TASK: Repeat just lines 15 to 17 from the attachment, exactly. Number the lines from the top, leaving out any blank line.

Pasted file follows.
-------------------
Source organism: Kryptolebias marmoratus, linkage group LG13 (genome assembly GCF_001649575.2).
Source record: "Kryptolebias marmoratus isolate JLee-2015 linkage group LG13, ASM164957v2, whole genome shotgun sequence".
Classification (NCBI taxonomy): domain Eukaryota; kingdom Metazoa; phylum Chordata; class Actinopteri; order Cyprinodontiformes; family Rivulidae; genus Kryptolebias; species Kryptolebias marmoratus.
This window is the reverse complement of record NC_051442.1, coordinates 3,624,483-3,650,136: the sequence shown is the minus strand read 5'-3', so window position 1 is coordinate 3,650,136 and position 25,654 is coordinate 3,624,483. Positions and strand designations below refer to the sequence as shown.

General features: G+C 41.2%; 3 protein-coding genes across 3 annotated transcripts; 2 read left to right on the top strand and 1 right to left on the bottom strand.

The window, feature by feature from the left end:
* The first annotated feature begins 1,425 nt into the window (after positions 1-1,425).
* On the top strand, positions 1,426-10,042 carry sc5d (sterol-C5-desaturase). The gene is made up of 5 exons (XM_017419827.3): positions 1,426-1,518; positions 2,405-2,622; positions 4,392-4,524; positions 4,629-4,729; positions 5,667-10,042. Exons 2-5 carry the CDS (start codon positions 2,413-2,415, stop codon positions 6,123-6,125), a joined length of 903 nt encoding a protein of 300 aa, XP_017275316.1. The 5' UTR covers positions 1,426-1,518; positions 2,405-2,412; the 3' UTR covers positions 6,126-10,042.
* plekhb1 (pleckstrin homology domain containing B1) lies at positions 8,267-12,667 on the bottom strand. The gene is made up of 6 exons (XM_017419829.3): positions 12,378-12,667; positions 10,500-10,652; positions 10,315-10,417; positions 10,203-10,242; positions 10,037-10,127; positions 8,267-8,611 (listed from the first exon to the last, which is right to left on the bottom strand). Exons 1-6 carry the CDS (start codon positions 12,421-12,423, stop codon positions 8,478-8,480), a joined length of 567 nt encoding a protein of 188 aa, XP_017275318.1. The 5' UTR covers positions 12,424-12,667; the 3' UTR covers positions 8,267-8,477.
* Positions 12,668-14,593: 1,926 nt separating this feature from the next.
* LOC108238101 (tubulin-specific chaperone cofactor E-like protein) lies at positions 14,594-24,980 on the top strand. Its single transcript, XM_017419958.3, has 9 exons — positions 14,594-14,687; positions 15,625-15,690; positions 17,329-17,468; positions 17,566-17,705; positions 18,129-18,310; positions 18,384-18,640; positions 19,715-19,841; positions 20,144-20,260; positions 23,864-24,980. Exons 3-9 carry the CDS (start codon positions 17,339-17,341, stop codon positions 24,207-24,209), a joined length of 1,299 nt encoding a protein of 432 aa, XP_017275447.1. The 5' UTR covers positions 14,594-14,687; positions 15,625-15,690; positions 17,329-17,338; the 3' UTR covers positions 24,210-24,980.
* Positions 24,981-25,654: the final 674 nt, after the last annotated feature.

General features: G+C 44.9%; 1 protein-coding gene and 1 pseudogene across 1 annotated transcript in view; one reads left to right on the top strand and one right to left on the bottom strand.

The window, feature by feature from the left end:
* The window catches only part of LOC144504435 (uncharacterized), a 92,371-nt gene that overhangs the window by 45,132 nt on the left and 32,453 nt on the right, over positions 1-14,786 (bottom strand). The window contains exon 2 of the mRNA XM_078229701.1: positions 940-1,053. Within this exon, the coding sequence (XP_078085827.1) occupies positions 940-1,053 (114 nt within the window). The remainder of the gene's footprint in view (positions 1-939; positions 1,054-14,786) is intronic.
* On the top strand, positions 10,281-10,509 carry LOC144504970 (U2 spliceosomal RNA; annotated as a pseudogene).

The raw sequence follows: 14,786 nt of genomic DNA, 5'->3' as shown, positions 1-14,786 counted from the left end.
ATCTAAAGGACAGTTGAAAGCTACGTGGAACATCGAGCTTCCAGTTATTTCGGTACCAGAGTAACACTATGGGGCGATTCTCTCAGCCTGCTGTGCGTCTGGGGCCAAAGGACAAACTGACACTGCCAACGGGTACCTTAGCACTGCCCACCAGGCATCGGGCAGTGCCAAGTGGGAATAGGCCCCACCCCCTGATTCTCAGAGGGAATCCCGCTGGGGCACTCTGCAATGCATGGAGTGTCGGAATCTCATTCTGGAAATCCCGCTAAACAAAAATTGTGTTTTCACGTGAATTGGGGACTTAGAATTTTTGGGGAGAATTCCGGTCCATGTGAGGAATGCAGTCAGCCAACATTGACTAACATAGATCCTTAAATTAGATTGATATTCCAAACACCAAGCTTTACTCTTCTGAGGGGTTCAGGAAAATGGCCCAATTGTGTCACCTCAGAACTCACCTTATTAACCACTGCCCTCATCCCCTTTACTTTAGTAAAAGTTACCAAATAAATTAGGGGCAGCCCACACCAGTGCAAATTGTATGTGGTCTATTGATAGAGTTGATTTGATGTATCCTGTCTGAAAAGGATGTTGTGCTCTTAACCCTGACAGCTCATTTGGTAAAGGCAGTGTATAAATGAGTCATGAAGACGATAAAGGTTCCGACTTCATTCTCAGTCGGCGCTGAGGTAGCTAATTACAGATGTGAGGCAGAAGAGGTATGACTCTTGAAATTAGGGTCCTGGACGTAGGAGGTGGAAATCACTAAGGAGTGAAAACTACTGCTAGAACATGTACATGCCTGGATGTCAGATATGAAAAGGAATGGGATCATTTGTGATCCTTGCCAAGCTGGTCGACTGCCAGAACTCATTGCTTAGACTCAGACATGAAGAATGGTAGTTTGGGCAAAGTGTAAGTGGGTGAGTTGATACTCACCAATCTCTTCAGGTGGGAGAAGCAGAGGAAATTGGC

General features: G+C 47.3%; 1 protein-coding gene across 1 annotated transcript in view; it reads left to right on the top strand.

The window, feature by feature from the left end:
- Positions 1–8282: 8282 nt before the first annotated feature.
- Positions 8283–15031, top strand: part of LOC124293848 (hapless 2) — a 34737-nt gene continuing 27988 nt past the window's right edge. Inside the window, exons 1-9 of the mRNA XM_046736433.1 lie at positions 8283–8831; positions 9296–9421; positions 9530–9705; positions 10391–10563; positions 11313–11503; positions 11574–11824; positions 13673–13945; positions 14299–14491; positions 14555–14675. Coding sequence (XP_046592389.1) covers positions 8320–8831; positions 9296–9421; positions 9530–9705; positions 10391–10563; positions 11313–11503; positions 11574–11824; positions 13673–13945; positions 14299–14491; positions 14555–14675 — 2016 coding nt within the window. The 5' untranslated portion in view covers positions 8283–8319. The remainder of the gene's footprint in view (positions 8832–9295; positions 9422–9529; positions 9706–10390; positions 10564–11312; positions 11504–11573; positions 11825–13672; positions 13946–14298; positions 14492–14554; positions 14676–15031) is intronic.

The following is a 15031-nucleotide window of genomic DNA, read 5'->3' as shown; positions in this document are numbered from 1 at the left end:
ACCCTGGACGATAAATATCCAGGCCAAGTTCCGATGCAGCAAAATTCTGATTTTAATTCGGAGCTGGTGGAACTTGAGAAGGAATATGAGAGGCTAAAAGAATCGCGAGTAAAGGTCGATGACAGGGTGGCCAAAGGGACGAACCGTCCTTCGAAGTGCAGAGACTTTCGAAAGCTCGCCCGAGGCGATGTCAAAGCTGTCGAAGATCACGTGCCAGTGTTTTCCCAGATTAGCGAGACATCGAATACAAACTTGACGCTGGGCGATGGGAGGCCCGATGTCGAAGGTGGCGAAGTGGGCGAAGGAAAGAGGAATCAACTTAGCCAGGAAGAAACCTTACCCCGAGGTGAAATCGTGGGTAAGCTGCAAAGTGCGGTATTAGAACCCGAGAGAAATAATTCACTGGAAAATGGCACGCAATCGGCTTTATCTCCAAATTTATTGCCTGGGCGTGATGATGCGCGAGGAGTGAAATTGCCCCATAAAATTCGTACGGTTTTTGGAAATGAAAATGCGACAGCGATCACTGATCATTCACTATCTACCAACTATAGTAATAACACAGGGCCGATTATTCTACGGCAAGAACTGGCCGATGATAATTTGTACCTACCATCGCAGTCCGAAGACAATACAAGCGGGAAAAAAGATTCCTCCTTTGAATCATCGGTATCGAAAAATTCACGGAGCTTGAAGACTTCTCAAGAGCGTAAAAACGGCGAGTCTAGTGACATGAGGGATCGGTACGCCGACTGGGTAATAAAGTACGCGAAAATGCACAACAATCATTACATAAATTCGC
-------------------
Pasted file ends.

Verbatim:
* The window catches only part of LOC144504435 (uncharacterized), a 92,371-nt gene that overhangs the window by 45,132 nt on the left and 32,453 nt on the right, over positions 1-14,786 (bottom strand). The window contains exon 2 of the mRNA XM_078229701.1: positions 940-1,053. Within this exon, the coding sequence (XP_078085827.1) occupies positions 940-1,053 (114 nt within the window). The remainder of the gene's footprint in view (positions 1-939; positions 1,054-14,786) is intronic.
* On the top strand, positions 10,281-10,509 carry LOC144504970 (U2 spliceosomal RNA; annotated as a pseudogene).

The raw sequence follows: 14,786 nt of genomic DNA, 5'->3' as shown, positions 1-14,786 counted from the left end.